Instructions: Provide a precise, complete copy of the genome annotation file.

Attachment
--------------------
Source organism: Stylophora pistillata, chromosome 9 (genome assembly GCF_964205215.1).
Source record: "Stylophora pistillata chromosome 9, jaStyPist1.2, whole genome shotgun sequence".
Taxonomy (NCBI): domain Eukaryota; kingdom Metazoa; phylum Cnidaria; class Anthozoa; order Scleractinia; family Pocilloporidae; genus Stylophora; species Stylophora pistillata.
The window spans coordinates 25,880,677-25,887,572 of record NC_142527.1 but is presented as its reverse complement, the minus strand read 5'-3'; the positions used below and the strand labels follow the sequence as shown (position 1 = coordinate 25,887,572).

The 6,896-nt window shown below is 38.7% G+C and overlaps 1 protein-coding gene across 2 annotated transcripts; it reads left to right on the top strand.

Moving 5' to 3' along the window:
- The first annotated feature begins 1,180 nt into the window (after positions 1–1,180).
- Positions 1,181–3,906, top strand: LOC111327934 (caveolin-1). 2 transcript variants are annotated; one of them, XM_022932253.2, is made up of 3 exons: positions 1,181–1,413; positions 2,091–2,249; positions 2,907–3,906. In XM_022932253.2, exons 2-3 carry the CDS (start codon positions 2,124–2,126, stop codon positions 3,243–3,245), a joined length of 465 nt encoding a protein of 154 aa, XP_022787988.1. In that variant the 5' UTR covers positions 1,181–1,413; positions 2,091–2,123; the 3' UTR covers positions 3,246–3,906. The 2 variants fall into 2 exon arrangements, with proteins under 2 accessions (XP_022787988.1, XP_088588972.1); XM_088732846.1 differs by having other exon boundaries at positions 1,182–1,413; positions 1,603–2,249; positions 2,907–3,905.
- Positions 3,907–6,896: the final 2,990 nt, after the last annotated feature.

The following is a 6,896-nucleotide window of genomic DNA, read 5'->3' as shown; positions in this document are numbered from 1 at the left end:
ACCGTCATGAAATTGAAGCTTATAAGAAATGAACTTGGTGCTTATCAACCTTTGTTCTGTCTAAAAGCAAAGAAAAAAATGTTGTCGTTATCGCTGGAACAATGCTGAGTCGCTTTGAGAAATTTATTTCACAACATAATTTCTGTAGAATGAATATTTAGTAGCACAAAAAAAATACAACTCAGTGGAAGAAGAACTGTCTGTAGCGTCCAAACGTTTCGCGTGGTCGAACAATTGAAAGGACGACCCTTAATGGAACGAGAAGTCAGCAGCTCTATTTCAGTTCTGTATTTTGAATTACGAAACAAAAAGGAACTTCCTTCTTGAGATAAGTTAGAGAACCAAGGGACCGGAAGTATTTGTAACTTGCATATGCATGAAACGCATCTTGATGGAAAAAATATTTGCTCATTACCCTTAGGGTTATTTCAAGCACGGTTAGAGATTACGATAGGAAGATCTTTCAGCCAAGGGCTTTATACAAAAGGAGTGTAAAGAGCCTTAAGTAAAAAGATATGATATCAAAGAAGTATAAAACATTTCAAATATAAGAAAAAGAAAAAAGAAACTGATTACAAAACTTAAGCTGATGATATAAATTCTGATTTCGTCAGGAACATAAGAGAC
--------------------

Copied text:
Source organism: Stylophora pistillata, chromosome 9 (genome assembly GCF_964205215.1).
Source record: "Stylophora pistillata chromosome 9, jaStyPist1.2, whole genome shotgun sequence".
Taxonomy (NCBI): domain Eukaryota; kingdom Metazoa; phylum Cnidaria; class Anthozoa; order Scleractinia; family Pocilloporidae; genus Stylophora; species Stylophora pistillata.
The window spans coordinates 25,880,677-25,887,572 of record NC_142527.1 but is presented as its reverse complement, the minus strand read 5'-3'; the positions used below and the strand labels follow the sequence as shown (position 1 = coordinate 25,887,572).

The 6,896-nt window shown below is 38.7% G+C and overlaps 1 protein-coding gene across 2 annotated transcripts; it reads left to right on the top strand.

Moving 5' to 3' along the window:
- The first annotated feature begins 1,180 nt into the window (after positions 1–1,180).
- Positions 1,181–3,906, top strand: LOC111327934 (caveolin-1). 2 transcript variants are annotated; one of them, XM_022932253.2, is made up of 3 exons: positions 1,181–1,413; positions 2,091–2,249; positions 2,907–3,906. In XM_022932253.2, exons 2-3 carry the CDS (start codon positions 2,124–2,126, stop codon positions 3,243–3,245), a joined length of 465 nt encoding a protein of 154 aa, XP_022787988.1. In that variant the 5' UTR covers positions 1,181–1,413; positions 2,091–2,123; the 3' UTR covers positions 3,246–3,906. The 2 variants fall into 2 exon arrangements, with proteins under 2 accessions (XP_022787988.1, XP_088588972.1); XM_088732846.1 differs by having other exon boundaries at positions 1,182–1,413; positions 1,603–2,249; positions 2,907–3,905.
- Positions 3,907–6,896: the final 2,990 nt, after the last annotated feature.

The following is a 6,896-nucleotide window of genomic DNA, read 5'->3' as shown; positions in this document are numbered from 1 at the left end:
ACCGTCATGAAATTGAAGCTTATAAGAAATGAACTTGGTGCTTATCAACCTTTGTTCTGTCTAAAAGCAAAGAAAAAAATGTTGTCGTTATCGCTGGAACAATGCTGAGTCGCTTTGAGAAATTTATTTCACAACATAATTTCTGTAGAATGAATATTTAGTAGCACAAAAAAAATACAACTCAGTGGAAGAAGAACTGTCTGTAGCGTCCAAACGTTTCGCGTGGTCGAACAATTGAAAGGACGACCCTTAATGGAACGAGAAGTCAGCAGCTCTATTTCAGTTCTGTATTTTGAATTACGAAACAAAAAGGAACTTCCTTCTTGAGATAAGTTAGAGAACCAAGGGACCGGAAGTATTTGTAACTTGCATATGCATGAAACGCATCTTGATGGAAAAAATATTTGCTCATTACCCTTAGGGTTATTTCAAGCACGGTTAGAGATTACGATAGGAAGATCTTTCAGCCAAGGGCTTTATACAAAAGGAGTGTAAAGAGCCTTAAGTAAAAAGATATGATATCAAAGAAGTATAAAACATTTCAAATATAAGAAAAAGAAAAAAGAAACTGATTACAAAACTTAAGCTGATGATATAAATTCTGATTTCGTCAGGAACATAAGAGAC